Many industrial projects, including vehicles, ships, rail cars, and buildings, require the skills of welders. Welders are extremely important to our nation’s infrastructure, but they also are in an extremely dangerous profession. According to the Occupational Safety & Health Administration (OSHA), 500,000 workers perform welding, brazing, and cutting annually in a variety of industries, and the risk of suffering fatal injuries is more than four deaths per thousand workers.
What Are the Causes of Welding Accidents?
Welding is the joining of two pieces of metal by the use of heat that liquefies the metal and allows the welder to join the pieces together. Welders risk many workplace accidents including:
- Electrical shock. Electrical shock is one of the most common accidents welders face. It can be caused when two metal parts that have a voltage between them touch or by secondary voltage shock where the welder touches part of the welding or electrical circuit at the same time his body touches a part of the metal he is welding.
- Exposure to fumes and gases. Welders are exposed daily to toxic welding fumes and gases, such as harmful metal oxide compounds, base metals, and base metal coatings, and minerals like manganese that can cause respiratory illnesses and worse.
- Excessive noise. Welders can be exposed to dangerous noise levels—above 85 decibels averaged during their workday—and flying debris that can penetrate their ear canals, resulting in permanent hearing loss.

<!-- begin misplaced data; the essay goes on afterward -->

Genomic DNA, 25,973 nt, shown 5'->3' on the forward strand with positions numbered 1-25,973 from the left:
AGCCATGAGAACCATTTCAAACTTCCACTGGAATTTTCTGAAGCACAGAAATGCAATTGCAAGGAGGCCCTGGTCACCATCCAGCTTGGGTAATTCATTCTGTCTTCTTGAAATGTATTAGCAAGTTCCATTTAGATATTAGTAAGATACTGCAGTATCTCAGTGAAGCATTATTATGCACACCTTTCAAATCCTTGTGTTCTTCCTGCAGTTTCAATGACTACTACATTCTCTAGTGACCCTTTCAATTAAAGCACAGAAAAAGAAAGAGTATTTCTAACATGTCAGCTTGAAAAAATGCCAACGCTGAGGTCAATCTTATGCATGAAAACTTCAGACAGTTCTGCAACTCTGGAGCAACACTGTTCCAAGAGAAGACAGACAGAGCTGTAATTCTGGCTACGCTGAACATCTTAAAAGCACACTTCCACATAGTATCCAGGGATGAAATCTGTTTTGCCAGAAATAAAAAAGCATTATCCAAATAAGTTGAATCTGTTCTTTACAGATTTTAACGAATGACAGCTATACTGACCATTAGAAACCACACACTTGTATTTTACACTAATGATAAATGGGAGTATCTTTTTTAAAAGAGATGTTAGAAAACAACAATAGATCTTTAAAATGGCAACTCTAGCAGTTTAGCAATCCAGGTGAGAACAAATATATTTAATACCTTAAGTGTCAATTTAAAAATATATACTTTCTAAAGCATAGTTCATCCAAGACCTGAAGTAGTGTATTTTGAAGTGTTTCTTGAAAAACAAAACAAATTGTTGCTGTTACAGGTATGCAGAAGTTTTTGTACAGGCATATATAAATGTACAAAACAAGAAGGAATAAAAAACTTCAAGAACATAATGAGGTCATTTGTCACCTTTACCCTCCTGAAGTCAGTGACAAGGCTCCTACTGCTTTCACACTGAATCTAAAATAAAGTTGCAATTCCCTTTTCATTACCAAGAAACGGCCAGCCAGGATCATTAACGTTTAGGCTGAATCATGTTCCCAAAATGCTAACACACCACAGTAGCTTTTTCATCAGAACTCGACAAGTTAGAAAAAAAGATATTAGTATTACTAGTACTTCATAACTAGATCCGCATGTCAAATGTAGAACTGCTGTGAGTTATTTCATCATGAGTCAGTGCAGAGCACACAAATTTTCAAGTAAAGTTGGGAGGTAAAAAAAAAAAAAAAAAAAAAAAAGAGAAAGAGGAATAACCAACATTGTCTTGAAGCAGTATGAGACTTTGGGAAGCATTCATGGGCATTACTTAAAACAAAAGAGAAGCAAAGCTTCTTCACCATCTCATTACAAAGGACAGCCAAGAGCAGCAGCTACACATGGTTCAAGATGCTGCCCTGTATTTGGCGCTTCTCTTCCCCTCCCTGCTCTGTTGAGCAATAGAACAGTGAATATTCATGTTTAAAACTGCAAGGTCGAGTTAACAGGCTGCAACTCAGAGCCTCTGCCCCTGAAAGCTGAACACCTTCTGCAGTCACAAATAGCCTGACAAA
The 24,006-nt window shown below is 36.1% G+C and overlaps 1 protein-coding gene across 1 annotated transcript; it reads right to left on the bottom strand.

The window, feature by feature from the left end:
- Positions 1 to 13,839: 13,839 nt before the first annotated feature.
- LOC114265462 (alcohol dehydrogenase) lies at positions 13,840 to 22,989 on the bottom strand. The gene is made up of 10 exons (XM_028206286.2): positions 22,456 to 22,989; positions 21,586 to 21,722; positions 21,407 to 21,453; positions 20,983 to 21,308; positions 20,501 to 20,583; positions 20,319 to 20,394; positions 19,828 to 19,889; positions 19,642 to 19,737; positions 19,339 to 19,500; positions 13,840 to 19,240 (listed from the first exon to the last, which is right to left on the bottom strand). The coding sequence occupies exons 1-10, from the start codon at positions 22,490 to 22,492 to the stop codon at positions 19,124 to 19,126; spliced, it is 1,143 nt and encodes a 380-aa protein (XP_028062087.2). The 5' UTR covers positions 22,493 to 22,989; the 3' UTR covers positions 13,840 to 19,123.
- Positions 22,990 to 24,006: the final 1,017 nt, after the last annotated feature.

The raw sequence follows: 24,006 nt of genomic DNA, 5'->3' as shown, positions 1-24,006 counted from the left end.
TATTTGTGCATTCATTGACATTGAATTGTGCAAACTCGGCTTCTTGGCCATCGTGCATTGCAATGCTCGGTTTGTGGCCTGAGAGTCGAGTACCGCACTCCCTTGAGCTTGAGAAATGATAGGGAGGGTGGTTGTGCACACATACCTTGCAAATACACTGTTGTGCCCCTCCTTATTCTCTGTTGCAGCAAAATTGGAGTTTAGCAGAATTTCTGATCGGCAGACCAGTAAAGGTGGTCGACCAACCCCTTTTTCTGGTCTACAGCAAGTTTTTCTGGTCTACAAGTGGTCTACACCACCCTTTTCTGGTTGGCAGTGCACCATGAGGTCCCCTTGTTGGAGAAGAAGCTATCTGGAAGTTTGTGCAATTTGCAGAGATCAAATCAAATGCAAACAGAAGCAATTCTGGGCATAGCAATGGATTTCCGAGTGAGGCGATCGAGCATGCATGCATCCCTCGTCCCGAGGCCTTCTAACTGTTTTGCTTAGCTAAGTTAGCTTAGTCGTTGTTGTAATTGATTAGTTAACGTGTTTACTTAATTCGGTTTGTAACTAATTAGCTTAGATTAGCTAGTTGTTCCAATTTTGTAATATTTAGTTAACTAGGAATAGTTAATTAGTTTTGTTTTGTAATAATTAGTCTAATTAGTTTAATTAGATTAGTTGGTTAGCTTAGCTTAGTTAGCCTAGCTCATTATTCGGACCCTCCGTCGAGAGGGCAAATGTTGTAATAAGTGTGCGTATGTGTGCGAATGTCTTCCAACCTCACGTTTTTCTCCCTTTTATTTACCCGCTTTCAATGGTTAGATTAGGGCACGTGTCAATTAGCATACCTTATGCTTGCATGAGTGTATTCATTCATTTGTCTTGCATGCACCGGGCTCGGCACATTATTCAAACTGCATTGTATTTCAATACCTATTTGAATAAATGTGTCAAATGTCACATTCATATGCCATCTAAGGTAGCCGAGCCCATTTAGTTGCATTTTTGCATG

- Fires and explosions. Because of the high heat of the welding arc and the hazardous fumes, gases, and chemicals welders work with, they face a serious risk of being injured or killed in a fire or other explosion.
- Optical hazards. Sparks and hot metal drops can saturate the air and injure welder’s eyes. In addition, welders risk welder’s flash, eye arc, and flash burns—caused by ultraviolet and infrared radiation from the electrical arc in the welding process.
- Difficult work environments. Welders must often work long hours in cramped working environments where their bodies must be in awkward positions for lengthy periods of time.
- Hot metals. Welders are exposed to extremely hot metals, such as molten metals and hot slag, causing them to suffer serious burns.
What Are the Injuries Welders Could Suffer?
The dangers that welders are exposed to daily can cause them to suffer many life-altering injuries that will affect their lives forever or result in their deaths. Some of these injuries include:
- Eye damage, vision loss, and blindness
- Electrical shocks and burns
- Severe burns that can be life-threatening
- Hearing loss and deafness
- Lung damage
- Brain damage
- Nerve damage
- Skin lacerations
- Musculoskeletal injuries
- Crushed toes and fingers
- Welders’ Parkinson’s Disease
If you are a welder and are employed by a non-subscriber employer who has opted out of workers’ compensation, you could still be entitled to compensation for your injuries from your employer. Call our experienced and compassionate legal team at (817) 380-4888 to schedule a free consultation to learn how we can assist you obtain the compensation you deserve.